Civil rights attorney Leo Terrell, a frequent Fox News guest who has been a vocal critic of President Donald Trump in the past, announced on “Hannity” last week that he would be voting Republican for the first time ever in the 2020 presidential election.
The news caught the attention of the Trump campaign, which made sure to tweet out Terrell’s announcement and give him a warm welcome:
Civil rights attorney Leo Terrell says he plans to vote Republican for the first time in his life because the Democrats have become too radical.
— Trump War Room – Text TRUMP to 88022 (@TrumpWarRoom) July 17, 2020
Terrell, who has been outspoken in the past against Trump, is now affectionately referred to as “Leo 2.0” by Larry Elder, a conservative radio host who often appears with Terrell on “Hannity.” In recent weeks, Terrell has sparred with left-wing activist Cornel West and argued that the Democratic Party has “been hijacked by the extremists.”
In early July, Terrell published a commentary piece in Newsweek scorching Black Lives Matter. His transition to supporting Trump reached the tipping point Thursday, as he announced, “This will be the first time in my life, Sean Hannity viewers, that I will be voting Republican.”
When Hannity and Elder tried to take credit for Terrell’s conversion, the African-American attorney explained that “The Democratic Party left me.” Terrell elaborated further in a tweet, saying that he “did not sign up for their socialist agenda.”
— TheLeoTerrell (@TheLeoTerrell) July 17, 2020
Toward the end of the segment, Terrell told Hannity: “If you didn’t hear it, I’m voting for Trump.” Elder remarked that “if we can convert Leo, we can convert anybody. If we can get Leo, we can get anybody.”
Terrell is hardly the first prominent African-American to make headlines by proclaiming support for Trump. Back in April, Democratic Georgia state Rep. Vernon Jones announced that he would support the president’s re-election bid.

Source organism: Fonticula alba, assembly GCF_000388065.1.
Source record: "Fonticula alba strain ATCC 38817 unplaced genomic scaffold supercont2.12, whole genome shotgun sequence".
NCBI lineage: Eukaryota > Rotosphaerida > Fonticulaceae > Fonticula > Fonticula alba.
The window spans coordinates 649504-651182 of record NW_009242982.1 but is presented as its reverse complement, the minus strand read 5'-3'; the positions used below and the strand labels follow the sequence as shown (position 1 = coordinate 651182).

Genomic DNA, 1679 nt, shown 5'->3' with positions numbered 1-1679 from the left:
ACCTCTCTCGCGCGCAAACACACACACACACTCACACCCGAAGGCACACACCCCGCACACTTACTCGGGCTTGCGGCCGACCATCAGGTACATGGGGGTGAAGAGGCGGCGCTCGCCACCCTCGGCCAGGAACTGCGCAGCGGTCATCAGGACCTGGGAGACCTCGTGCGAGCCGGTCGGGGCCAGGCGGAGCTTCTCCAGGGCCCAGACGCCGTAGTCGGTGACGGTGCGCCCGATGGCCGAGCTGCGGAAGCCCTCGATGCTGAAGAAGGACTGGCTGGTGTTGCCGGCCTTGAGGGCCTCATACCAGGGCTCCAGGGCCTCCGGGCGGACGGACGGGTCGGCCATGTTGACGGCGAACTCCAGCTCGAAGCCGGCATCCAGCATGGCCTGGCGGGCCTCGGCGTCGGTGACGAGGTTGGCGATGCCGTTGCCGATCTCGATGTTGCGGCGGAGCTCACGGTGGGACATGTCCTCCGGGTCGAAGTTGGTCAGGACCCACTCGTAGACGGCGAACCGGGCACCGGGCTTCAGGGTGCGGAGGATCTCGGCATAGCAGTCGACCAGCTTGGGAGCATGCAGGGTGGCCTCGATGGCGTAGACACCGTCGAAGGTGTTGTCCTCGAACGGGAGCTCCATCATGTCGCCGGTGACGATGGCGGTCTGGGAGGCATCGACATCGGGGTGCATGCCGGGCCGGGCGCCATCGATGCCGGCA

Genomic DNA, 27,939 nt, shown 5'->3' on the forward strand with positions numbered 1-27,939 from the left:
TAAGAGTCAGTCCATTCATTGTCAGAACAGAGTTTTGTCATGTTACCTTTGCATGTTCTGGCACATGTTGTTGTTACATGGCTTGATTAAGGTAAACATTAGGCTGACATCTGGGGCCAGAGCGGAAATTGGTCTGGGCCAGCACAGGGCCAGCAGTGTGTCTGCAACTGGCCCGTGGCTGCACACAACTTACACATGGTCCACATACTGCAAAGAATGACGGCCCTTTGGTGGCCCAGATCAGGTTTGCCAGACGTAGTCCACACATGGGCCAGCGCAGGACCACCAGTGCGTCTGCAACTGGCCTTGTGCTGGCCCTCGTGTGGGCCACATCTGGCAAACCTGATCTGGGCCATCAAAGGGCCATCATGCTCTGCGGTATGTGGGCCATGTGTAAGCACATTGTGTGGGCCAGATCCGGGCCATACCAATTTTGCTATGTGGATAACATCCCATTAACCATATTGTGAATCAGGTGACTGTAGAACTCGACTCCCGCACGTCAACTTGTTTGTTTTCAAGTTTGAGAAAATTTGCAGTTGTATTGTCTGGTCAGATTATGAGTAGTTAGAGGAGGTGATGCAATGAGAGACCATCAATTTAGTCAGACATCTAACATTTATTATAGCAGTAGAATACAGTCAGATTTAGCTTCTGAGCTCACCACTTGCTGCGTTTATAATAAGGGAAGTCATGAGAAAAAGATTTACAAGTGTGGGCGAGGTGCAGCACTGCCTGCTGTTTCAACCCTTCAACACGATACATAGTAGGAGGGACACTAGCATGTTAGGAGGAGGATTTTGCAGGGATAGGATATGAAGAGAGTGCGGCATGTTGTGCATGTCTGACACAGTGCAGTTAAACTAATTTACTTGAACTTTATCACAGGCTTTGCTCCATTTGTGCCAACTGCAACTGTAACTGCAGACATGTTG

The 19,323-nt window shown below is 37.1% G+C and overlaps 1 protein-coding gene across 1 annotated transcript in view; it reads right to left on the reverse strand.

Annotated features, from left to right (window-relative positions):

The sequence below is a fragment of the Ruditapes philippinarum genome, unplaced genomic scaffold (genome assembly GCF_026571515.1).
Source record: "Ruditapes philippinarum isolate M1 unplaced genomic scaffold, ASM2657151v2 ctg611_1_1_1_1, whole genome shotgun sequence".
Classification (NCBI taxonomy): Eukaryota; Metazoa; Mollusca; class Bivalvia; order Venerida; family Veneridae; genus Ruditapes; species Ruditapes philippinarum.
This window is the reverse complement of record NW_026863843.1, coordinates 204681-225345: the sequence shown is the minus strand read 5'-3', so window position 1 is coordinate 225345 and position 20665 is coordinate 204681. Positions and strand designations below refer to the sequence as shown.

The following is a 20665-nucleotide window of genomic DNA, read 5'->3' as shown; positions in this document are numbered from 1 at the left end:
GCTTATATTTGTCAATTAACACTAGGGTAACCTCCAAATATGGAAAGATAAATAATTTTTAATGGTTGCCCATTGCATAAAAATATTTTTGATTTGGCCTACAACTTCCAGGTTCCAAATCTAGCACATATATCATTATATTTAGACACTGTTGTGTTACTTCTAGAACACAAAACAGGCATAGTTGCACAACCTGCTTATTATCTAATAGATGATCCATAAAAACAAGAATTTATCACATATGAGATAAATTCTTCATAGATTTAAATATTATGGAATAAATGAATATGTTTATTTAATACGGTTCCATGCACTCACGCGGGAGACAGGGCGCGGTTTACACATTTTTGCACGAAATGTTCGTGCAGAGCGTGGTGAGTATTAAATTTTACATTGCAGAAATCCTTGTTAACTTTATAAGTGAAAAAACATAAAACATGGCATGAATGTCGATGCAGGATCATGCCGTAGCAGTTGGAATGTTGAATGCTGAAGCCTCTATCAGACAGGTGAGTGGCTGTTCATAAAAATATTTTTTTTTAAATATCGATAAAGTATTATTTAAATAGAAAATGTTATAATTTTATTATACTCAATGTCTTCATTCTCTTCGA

Jones’ announcement caused him to face enormous backlash and initially caused him to resign. However, the Georgia lawmaker walked back that decision, citing a desire to hold the Democrats “accountable for how they are treating black people.”
Will President Trump receive a higher share of the African-American vote in 2020 than he did in 2016?
0% (0 Votes)
0% (0 Votes)
Terrell has received similar backlash for his criticism of current Democratic positions and the Black Lives Matter movement. In an interview Wednesday with The Daily Caller, he explained that he had been “shunned” by his erstwhile colleagues: “They don’t talk to me, they don’t text me anymore.”
In an age where Democrats, led former Vice President Joe Biden, believe that African-Americans who dare to support Trump and the Republicans “ain’t black,” Terrell deserves a lot of credit for standing up to the party. Hopefully, many other African-American patriots will follow his lead.
Based on the numbers, it looks like many other African-Americans may have made the decision to “walk away” from the Democratic Party. Polls taken within the past year have put the president’s approval among African-Americans at more than 30 percent.
ICYMI: Last Friday we showed Black Likely Voter approval for @realDonaldTrump at 34%.
— Rasmussen Reports (@Rasmussen_Poll) November 25, 2019
Keep in mind that Trump only won 8 percent of the black vote in 2016. The Democrats’ rapid lurch to the left does not appear to have helped their standing with African-Americans, an important part of their electoral coalition.
As the entertainer Kanye West explained after making his late entry into the 2020 presidential race, “To say that the black vote is Democratic is a form of racism.”
For years, the Democrats have taken the African-American vote for granted.
In 2020, the decision of African-American Democrats like Leo Terrell to support Trump could signal that the Democratic Party’s lock on the black vote has finally come to an end. If that’s the case, the Democratic Party could very well experience its worst electoral nightmare.
We are committed to truth and accuracy in all of our journalism. Read our editorial standards.